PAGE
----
• Following the clarification made by CEO Zuckerberg on April 4, Facebook shared a draft version of the revised data policy while simultaneously launching limitations to the use of third-party apps by removing the API that allowed the developers to access data on a user’s friends and removed a search feature too. Facebook guaranteed that the users impacted by the misuse of data will be notified but at the same time, it also added that the list of security changes announced is only the beginning with many more modifications rolling over in the coming weeks.
  • Zuckerberg rolled out a policy which outlined that the third-party apps will now only stay connected for three months, preventing one-time use apps from monitoring data in the background. The social network is also launching an audit of all the apps that processed users’ friends’ data prior to 2014 and removing apps that misused data or anyone who doesn’t cooperate with the audit.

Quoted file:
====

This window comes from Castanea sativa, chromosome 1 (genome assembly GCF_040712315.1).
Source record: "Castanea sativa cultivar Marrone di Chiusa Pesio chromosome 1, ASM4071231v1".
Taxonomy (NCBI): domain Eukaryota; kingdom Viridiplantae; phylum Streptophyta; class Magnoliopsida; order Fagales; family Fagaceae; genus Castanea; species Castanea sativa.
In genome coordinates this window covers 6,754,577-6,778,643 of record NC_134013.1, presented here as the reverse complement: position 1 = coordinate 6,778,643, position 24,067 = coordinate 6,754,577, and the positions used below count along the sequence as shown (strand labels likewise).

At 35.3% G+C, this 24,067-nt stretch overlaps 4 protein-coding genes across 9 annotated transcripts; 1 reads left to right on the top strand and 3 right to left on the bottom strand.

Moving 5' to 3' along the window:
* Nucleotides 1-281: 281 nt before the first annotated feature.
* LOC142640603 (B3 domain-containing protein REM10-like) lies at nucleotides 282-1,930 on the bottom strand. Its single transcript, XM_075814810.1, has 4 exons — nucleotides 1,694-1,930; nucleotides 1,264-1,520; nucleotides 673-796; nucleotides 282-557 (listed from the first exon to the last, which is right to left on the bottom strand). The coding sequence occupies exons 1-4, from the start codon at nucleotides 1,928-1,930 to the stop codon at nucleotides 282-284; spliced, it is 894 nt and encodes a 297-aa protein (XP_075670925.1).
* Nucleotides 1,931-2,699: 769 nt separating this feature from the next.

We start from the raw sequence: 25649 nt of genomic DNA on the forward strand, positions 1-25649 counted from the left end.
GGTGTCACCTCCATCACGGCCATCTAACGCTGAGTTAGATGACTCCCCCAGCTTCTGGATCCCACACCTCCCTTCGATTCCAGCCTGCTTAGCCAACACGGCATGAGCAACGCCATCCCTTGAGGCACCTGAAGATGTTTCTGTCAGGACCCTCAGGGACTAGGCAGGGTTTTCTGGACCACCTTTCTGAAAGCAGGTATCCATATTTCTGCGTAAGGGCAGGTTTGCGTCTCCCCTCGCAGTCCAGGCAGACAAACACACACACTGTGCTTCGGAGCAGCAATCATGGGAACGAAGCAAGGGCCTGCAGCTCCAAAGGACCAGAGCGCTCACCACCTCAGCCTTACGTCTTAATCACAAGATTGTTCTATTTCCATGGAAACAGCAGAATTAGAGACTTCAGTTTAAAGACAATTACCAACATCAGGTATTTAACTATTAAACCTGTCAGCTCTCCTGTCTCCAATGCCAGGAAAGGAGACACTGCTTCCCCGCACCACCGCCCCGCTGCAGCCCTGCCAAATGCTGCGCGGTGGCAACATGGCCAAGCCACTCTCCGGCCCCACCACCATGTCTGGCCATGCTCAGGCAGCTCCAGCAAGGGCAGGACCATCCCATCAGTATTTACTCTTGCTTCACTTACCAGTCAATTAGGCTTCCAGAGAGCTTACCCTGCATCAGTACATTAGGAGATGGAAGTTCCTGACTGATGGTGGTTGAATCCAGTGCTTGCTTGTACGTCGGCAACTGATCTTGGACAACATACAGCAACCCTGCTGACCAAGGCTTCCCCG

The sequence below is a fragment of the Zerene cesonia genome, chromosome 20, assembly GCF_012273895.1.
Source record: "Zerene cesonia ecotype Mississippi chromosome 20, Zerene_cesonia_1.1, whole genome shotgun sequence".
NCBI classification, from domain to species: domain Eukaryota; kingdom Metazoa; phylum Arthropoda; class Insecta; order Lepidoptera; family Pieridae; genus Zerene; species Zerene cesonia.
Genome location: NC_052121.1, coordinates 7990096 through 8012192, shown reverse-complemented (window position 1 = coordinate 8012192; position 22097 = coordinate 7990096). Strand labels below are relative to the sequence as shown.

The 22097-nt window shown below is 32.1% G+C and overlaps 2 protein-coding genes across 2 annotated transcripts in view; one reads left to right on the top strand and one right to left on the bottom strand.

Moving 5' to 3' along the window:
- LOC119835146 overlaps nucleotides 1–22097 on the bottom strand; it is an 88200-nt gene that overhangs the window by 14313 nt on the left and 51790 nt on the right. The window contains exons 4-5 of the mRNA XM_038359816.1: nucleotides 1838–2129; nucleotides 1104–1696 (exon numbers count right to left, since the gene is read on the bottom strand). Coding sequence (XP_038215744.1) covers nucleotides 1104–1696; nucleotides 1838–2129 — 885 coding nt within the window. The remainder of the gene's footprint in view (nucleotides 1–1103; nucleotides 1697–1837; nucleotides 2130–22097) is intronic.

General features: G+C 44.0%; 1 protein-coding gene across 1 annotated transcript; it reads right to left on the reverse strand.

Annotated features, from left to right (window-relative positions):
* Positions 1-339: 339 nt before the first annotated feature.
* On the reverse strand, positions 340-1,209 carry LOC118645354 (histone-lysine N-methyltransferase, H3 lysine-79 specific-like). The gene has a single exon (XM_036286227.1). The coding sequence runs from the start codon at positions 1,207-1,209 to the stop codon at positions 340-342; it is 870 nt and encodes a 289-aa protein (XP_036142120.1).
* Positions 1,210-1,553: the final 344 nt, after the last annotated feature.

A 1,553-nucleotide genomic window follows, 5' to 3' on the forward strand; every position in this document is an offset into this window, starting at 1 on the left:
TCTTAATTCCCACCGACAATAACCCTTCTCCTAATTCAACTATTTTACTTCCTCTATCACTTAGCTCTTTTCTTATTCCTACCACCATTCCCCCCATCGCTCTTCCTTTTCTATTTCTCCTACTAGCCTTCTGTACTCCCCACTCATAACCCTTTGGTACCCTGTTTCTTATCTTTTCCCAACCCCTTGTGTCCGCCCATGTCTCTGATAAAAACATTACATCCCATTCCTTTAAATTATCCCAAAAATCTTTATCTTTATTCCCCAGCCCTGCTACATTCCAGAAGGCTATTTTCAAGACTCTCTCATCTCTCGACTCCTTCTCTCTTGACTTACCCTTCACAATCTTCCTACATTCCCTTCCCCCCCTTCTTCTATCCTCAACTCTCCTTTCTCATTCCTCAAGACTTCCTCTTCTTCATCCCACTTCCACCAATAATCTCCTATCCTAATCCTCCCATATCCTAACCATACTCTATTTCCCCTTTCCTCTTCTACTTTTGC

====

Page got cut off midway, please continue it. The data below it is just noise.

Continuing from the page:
• The network also aims to find and track the misuse of data faster by expanding the existing bug bounty program, whereby it will be rewarding hackers who find loopholes for the company to correct.

Link of Cambridge Analytica data leak with Trump’s election and Brexit:

  • Cambridge Analytica data leak had also been linked to President Donald Trump’s presidential elections and the U.K.’s Brexit vote. The company was supposedly handling social media campaigns for the same.
  • Dr. Aleksandr Kogan reportedly shared the data with Cambridge Analytica, which began building a software solution to help influence choices and votes in elections, according to whistleblower Christopher Wylie.
  • Wiley further claimed that the data sold to Cambridge Analytica was used to develop psychographic profiles of people and then deliver pro-Trump material to them online. However, the firm denies these claims.
  • All parties involved in this scam have different views regarding the number of people impacted by the third-party app tracking. The New York Times estimates that 50 million users were affected. Facebook maintains that 87 million users were affected, while Cambridge Analytica claims that the app gathered information on up to 30 million people.